Former French president Nicolas Sarkozy agreed, describing the attacks as 'a war declared on civilisation'. Joan Smith wrote in the Guardian:
New York Times columnist Roger Cohen tweeted:
The Western tendency to act with ruthless, overwhelming violence is, of course, a key reason why Islamic terrorists are targeting the West. Glenn Greenwald asked Cohen:
Sylvain Attal, editor of new media at TV station France24, replied:
End of discussion. American journalist and regular Fox News talk show host, Geraldo Rivera, raved:
The 'entire free world', then, should resort to ruthless, merciless violence to defend 'civilisation', a term some naïve souls have associated with compassion, restraint, and even the bizarre exhortation:
Cohen retweeted Anand Giridharadas, who writes for the New York Times:
Thus, we live in a time when a 'war for civilisation' is seen as something more than a grotesque contradiction in terms.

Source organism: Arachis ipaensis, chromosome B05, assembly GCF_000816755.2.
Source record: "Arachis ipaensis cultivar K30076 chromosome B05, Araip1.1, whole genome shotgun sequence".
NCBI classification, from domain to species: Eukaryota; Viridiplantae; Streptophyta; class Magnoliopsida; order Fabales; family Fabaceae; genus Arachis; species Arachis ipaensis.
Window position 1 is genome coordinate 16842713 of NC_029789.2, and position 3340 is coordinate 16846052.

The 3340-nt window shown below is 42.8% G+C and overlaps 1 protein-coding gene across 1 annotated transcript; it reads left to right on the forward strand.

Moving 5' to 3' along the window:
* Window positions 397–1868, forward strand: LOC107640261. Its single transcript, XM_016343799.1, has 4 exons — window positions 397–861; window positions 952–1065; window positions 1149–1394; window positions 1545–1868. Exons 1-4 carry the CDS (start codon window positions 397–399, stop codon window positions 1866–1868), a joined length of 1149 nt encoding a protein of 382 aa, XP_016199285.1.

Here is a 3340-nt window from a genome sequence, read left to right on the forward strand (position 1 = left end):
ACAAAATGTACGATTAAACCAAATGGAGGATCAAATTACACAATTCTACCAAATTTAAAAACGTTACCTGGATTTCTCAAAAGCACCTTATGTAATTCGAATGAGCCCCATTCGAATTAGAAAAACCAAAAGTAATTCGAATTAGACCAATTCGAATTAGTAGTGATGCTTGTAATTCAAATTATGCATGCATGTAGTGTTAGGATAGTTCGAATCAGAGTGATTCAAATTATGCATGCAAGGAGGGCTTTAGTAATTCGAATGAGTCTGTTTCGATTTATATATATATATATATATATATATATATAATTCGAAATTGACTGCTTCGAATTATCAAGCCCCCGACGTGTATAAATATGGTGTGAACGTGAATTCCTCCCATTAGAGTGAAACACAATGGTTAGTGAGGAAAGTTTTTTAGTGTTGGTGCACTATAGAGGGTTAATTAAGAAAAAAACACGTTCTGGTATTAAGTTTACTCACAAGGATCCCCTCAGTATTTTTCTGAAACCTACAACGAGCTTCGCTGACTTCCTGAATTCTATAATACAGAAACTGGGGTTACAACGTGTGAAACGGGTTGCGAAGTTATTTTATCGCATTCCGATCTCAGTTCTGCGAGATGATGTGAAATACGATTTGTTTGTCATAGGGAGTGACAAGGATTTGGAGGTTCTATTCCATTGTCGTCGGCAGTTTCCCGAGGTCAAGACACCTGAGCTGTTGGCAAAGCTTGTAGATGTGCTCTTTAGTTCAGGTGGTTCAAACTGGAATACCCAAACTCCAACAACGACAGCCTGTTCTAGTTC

Much, but thankfully not all, media coverage has been this extreme. To his credit, former Independent editor Simon Kelner managed a rather more nuanced view.
Journalism - Part Of 'The Murder Machine'
In The Times, the perennially apocalyptic David Aaronovitch wrote:
The Guardian took a similar view:
But, in fact, the bloodiest attack on journalism in living memory, at least in Europe, happened on April 23, 1999 when Nato bombed the headquarters of Serbian state radio and television, killing 16 people. The dead included an editor, a programme director, a cameraman, a make-up artist, three security guards and other media support staff. Additional radio and electrical installations throughout the country were also attacked. The New York Times witnessed the carnage:
Presumably this had been some kind of terrible mistake by the civilised West crossing a boundary that could not be recrossed. No, Nato insisted that the TV station, a 'ministry of lies', was a legitimate target and the bombing 'must be seen as an intensification of our attacks'. A Pentagon spokesman added:
Amnesty International responded:
In all the corporate press discussion of the Paris killings, we have found no mention of Nato's bombing of Serbian TV and radio.
In August 2011, Irina Bokova, Director-General of UNESCO, condemned Nato's bombing of Libyan state broadcasting facilities on July 30, killing three media workers, with 21 people injured:
Again, Nato confirmed that the bombing had been deliberate: